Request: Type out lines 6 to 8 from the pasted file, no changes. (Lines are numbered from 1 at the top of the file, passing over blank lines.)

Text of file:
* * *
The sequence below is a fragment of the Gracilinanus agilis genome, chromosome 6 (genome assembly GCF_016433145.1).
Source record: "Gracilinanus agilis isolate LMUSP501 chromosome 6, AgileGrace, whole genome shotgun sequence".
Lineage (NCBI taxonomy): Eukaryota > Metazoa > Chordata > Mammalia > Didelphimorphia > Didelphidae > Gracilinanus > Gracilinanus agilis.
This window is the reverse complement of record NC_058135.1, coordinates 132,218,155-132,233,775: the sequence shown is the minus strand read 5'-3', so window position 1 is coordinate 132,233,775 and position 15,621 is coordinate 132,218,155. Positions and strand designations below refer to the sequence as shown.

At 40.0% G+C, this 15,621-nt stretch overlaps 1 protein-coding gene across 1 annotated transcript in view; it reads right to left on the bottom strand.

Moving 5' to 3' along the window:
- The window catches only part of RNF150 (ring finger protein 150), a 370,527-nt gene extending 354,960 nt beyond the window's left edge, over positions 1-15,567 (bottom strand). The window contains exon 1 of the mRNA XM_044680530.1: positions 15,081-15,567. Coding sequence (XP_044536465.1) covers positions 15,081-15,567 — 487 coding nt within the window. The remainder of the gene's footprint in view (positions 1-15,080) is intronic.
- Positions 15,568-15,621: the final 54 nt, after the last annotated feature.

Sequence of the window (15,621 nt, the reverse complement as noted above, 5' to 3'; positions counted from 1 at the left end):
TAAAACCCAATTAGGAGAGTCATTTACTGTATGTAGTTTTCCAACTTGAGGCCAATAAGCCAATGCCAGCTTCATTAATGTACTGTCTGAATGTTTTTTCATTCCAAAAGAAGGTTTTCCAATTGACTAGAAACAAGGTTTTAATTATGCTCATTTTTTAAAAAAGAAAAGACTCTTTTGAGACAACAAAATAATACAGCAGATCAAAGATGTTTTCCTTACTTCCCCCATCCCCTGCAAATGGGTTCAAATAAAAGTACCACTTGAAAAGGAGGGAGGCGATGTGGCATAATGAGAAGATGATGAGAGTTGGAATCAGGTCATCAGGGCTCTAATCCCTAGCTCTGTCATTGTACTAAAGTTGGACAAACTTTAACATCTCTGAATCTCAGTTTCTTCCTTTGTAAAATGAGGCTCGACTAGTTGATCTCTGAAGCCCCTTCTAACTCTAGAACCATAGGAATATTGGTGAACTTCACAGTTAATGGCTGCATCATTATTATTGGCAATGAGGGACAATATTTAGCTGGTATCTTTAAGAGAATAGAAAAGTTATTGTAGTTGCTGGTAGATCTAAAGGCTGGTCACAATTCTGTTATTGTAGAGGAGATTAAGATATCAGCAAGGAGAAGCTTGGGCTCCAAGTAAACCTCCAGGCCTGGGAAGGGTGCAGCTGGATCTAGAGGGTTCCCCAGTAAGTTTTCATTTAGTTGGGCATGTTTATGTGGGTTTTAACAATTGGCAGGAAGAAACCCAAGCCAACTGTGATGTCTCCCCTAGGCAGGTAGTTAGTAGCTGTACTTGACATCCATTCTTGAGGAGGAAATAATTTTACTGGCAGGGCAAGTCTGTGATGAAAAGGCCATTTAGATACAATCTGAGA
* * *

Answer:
Moving 5' to 3' along the window:
- The window catches only part of RNF150 (ring finger protein 150), a 370,527-nt gene extending 354,960 nt beyond the window's left edge, over positions 1-15,567 (bottom strand). The window contains exon 1 of the mRNA XM_044680530.1: positions 15,081-15,567. Coding sequence (XP_044536465.1) covers positions 15,081-15,567 — 487 coding nt within the window. The remainder of the gene's footprint in view (positions 1-15,080) is intronic.
- Positions 15,568-15,621: the final 54 nt, after the last annotated feature.